10 May 2011

Tibi Gratias Ago

I've mentioned before that what we're doing for Ada for school right now is this weird, bizarre, awesome hybrid thing-a-majig.  For two days a week, she goes to Jackson Classical, and for the other three days a week, she's at home with me.  We find it to be an amazing balance for us.  She and I get the accountability of other authority figures for her (She cannot just not do her English because it is annoying both of us - she has to to it, because Mrs. Lewis is going to check it; similarly, I have to actually make sure she knows stuff because she's going to be tested at school). 
Ada gets the socializing with and calling to a higher level of achievement that having classmates provides, not to mention forming dear friendships with many of the children there.  I get my week broken up from the monotony of the same thing every day.  We get great academic counseling and test score interpretation help.  And on and on and on.

But, one of the best things about Jackson Classical is not Ada being there for school  (And Eason!  In the Fall!).  One of the best things is that I get to teach there.  For two days a week, I get to go and, from roughly 8:30-3:00, teach young people.  I love to teach.  Or rather, I love to draw things out from my students.  It's amazing to have these great conversations with people who are shorter than we.

In the fall, I'll get to teach:

Critical Thinking


This past weekend, I got together with most of the 'upper school' moms (and right now, our upper school students are in 3rd-8th grades - we're still young!) to talk about the Latin program we'll be using and how best we can work together to teach it to our children.  We had a great Saturday talking about conjugations and declensions, cases and persons and numbers.  We also talked about the book we're using, Latin for Children - it's awesome - highly recommend, and the dialectic or Socratic method of teaching the book to the children.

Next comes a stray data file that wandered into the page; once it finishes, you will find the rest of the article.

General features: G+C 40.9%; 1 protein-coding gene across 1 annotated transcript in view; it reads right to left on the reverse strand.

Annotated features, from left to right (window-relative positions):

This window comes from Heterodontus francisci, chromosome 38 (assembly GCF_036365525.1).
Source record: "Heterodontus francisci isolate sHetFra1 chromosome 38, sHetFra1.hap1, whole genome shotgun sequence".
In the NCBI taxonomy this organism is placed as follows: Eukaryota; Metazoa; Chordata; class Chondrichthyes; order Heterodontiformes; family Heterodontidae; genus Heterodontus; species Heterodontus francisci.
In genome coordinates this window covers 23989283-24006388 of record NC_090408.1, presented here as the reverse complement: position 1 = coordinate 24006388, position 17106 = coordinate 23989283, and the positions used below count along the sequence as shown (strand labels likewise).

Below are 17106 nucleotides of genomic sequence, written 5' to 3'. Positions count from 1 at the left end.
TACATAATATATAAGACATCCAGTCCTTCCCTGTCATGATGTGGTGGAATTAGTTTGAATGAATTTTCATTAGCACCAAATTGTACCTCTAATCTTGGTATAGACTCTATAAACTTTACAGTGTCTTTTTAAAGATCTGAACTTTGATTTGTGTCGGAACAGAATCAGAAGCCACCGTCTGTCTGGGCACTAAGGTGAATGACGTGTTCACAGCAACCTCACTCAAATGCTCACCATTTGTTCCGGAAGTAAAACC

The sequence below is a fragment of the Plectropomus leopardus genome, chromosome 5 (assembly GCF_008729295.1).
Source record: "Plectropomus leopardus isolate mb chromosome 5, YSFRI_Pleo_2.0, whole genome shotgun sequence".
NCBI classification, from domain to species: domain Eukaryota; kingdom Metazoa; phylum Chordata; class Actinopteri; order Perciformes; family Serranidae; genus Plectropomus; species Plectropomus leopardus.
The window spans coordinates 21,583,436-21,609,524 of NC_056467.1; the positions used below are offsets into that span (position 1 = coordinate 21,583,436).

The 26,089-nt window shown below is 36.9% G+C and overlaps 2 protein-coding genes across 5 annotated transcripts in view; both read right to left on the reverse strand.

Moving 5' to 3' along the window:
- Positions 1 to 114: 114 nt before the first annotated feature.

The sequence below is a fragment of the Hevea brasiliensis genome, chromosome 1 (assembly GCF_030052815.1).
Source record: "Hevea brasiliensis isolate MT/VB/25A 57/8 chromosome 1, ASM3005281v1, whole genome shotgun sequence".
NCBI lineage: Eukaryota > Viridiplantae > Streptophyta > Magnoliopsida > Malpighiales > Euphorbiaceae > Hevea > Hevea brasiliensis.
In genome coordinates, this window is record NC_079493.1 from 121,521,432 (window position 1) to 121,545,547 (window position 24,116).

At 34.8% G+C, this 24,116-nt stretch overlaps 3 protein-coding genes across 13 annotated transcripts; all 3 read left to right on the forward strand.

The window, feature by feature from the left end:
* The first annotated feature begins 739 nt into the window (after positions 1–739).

It is important, in most subjects, especially once a child is 10 or so, not to just lecture.  We teach best when we ask questions.  It is infinitely better to say, "What do you think "Number" might mean when we're talking about a Latin verb?" than it is to say "When speaking of a Latin verb, "Number" indicates how many people or things are doing the action."  Obviously, eventually, you may get to a point in all this questioning when you have to give the answer, but, often times no; oftentimes, the child comes to it on his or her own, and that is so very valuable.

I find myself more and more and more thankful for the Socratic method.  I am thankful for the privilege of teaching and for my daughter's (And eventually sons') privilege to take good, hard stuff, not the pablum provided to most kiddos her age.

But most of all, the other day, I found myself thankful for community; for the encouragement provided by folks on the same road, who want the same things for their children.  For their children to be kind, loved, bright, thoughtful, to have friends who care about them and challenge them.

We have been blessed with a great community.  Thanks be to God.

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